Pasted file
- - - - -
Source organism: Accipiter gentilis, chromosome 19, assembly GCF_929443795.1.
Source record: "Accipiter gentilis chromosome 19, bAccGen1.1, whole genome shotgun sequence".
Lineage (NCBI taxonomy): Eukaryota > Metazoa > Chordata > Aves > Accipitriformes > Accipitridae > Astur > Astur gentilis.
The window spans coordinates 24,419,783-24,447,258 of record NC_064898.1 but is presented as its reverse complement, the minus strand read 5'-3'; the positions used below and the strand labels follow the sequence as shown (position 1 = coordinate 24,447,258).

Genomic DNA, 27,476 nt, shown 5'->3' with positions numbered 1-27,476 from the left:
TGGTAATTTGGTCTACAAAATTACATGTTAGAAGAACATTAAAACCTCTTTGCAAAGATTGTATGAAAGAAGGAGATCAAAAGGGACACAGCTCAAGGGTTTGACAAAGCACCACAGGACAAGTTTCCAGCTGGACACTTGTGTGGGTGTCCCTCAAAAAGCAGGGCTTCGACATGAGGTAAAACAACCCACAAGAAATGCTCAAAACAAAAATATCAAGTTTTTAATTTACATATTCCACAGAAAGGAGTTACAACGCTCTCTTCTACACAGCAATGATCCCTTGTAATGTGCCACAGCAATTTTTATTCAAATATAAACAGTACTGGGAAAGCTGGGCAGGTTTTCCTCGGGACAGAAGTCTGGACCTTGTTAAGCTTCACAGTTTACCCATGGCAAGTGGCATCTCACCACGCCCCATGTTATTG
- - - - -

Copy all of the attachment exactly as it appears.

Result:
Source organism: Accipiter gentilis, chromosome 19, assembly GCF_929443795.1.
Source record: "Accipiter gentilis chromosome 19, bAccGen1.1, whole genome shotgun sequence".
Lineage (NCBI taxonomy): Eukaryota > Metazoa > Chordata > Aves > Accipitriformes > Accipitridae > Astur > Astur gentilis.
The window spans coordinates 24,419,783-24,447,258 of record NC_064898.1 but is presented as its reverse complement, the minus strand read 5'-3'; the positions used below and the strand labels follow the sequence as shown (position 1 = coordinate 24,447,258).

Genomic DNA, 27,476 nt, shown 5'->3' with positions numbered 1-27,476 from the left:
TGGTAATTTGGTCTACAAAATTACATGTTAGAAGAACATTAAAACCTCTTTGCAAAGATTGTATGAAAGAAGGAGATCAAAAGGGACACAGCTCAAGGGTTTGACAAAGCACCACAGGACAAGTTTCCAGCTGGACACTTGTGTGGGTGTCCCTCAAAAAGCAGGGCTTCGACATGAGGTAAAACAACCCACAAGAAATGCTCAAAACAAAAATATCAAGTTTTTAATTTACATATTCCACAGAAAGGAGTTACAACGCTCTCTTCTACACAGCAATGATCCCTTGTAATGTGCCACAGCAATTTTTATTCAAATATAAACAGTACTGGGAAAGCTGGGCAGGTTTTCCTCGGGACAGAAGTCTGGACCTTGTTAAGCTTCACAGTTTACCCATGGCAAGTGGCATCTCACCACGCCCCATGTTATTG